TOPEKA, Kan. (KSNT) — Federal officials say nearly 700 refugees have been resettled in Kansas since October of last year, not including citizens who have fled Ukraine. According to the U.S. Refugee Admissions Program, 691 refugees have been resettled in the state. KSNT reports that most of the refugees coming to Kansas are from Africa, the Middle East and Asia. Refugees fleeing the Democratic Republic of Congo accounted for nearly half of those resettled in the state since last October. Ukrainian refugess are not included in the refugee resettlement number as they don’t have the same legal status as refugees who arrive through the U.S. Refugee Admissions Program.


Feds Spread $1 Billion for Tree Plantings Among U.S. Cities to Reduce Extreme Heat and Benefit Health

DES MOINES, Iowa (AP) — Hundreds of communities around the country will share more than $1 billion in federal money to help them plant and maintain trees under a federal program that is intended to reduce extreme heat, benefit health and improve access to nature. U.S. Department of Agriculture Secretary Tom Vilsack will announce the $1.13 billion in funding for 385 projects at an event this (THUR) morning in Cedar Rapids, Iowa. The tree plantings efforts will be focused on marginalized areas in all 50 states as well as Washington, D.C., Puerto Rico, the Virgin Islands and some tribal nations. In announcing the grants in Cedar Rapids, Vilsack will spotlight an eastern Iowa city that lost thousands of trees during an extreme windstorm in 2020. Cedar Rapids has made the restoration of its tree canopy a priority since that storm, called a derecho, and will receive $6 million in funding through the new grants.

Other grant recipients include some of the nation's largest cities, such as New York, Houston and Los Angeles, and much smaller communities, such as Tarpon Springs, Florida, and Hutchinson, Kansas. The federal money comes from the Inflation Reduction Act.

"We believe we can create more resilient communities in terms of the impacts of climate," Vilsack told reporters in previewing his announcement. "We think we can mitigate extreme heat incidents and events in many of the cities."


Republicans Worry Widespread COVID-19 Mandates Will Return to U.S.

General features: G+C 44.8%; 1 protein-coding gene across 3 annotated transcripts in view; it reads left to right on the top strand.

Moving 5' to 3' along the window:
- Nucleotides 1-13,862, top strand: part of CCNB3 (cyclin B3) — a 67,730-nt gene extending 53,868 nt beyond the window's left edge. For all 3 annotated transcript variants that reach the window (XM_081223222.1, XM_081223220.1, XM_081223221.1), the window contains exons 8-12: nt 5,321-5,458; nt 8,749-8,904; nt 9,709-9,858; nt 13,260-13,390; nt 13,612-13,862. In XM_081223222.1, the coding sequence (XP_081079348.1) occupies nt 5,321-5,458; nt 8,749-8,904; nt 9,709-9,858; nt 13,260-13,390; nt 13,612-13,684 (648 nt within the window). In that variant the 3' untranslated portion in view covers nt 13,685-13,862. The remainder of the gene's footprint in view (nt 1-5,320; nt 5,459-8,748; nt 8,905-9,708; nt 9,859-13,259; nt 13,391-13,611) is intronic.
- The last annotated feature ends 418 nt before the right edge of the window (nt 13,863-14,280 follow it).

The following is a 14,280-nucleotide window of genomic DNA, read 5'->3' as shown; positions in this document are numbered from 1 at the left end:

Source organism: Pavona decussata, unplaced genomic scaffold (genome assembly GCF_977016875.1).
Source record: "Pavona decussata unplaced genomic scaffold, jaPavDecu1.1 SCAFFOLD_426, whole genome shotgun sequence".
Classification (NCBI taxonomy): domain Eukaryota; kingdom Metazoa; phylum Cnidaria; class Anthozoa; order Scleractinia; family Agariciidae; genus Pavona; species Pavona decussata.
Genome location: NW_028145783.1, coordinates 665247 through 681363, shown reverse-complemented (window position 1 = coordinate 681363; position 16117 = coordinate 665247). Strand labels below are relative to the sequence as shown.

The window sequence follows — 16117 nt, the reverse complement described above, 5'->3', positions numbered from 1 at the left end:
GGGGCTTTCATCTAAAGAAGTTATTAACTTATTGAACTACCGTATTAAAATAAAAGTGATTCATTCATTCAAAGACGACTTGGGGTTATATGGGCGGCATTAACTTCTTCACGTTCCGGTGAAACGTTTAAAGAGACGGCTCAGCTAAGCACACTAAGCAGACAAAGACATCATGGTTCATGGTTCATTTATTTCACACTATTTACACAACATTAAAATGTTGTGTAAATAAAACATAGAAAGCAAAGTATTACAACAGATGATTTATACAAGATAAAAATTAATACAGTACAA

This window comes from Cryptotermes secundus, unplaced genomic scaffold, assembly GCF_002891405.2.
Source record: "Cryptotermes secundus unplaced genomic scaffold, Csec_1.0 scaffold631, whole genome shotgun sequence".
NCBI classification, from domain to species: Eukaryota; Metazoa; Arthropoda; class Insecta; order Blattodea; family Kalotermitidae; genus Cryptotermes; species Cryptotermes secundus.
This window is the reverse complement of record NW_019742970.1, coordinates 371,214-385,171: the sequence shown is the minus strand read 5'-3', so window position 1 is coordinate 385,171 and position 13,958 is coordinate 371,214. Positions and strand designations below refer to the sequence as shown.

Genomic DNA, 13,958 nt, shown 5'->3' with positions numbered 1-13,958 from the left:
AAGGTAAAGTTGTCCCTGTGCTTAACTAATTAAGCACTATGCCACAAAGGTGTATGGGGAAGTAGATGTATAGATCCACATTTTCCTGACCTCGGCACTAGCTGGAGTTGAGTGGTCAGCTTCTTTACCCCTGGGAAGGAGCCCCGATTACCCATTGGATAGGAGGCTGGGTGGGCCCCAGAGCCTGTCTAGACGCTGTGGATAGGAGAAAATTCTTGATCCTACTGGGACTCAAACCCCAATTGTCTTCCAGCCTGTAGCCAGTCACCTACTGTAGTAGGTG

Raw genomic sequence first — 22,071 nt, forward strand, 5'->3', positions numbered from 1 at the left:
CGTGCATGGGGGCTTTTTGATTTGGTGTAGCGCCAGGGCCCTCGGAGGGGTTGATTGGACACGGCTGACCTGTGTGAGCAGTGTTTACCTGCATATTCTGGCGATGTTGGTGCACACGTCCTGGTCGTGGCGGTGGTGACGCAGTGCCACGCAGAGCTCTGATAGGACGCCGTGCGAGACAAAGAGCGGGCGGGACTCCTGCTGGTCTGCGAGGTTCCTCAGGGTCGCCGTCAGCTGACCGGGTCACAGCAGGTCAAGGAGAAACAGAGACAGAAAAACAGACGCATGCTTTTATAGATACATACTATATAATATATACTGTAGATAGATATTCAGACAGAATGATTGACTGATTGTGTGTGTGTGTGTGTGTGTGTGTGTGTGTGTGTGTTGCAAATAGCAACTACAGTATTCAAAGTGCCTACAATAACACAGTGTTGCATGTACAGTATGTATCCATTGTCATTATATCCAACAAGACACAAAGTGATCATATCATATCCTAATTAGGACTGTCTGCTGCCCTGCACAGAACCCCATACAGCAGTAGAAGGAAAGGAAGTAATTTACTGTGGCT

UNDATED (KPR/AP) — A late summer spike in COVID-19 cases has many people worried about a return to widespread government-issued lockdowns and mask mandates. GOP presidential hopefuls have already expressed this fear.

While some individual schools and colleges have implemented mask requirements, there are few signs that anyone in federal or state leadership is considering the kind of widespread COVID-19 lock-downs and other restrictions put in place at the peak of the pandemic. Democratic governors in several states, including Kansas, are downplaying the prospect of such restrictions. Some have denied that any such moves are even under consideration. The overriding sentiment is to leave the decisions to individuals.

Last month, a Black liberal arts college in Atlanta announced it had reinstated a mask mandate in response to student COVID infections. The school, Morris Brown College, has since lifted the requirement but is keeping in place other policies, including contact tracing and temperature checks on campus.

This week, the Centers for Disease Control and Prevention endorsed new vaccine shots for everyone 6 months and older. The vaccines will be available at pharmacies, health centers and some doctor offices as soon as this week. But a new federal vaccine mandate is not under consideration, according to a White House official who requested anonymity to discuss the administration's thinking.

Reinstated mask requirements across the country have so far been limited to a few local schools and businesses. One example is a Maryland elementary school that required students who were exposed in a classroom's outbreak to wear masks at school for 10 days.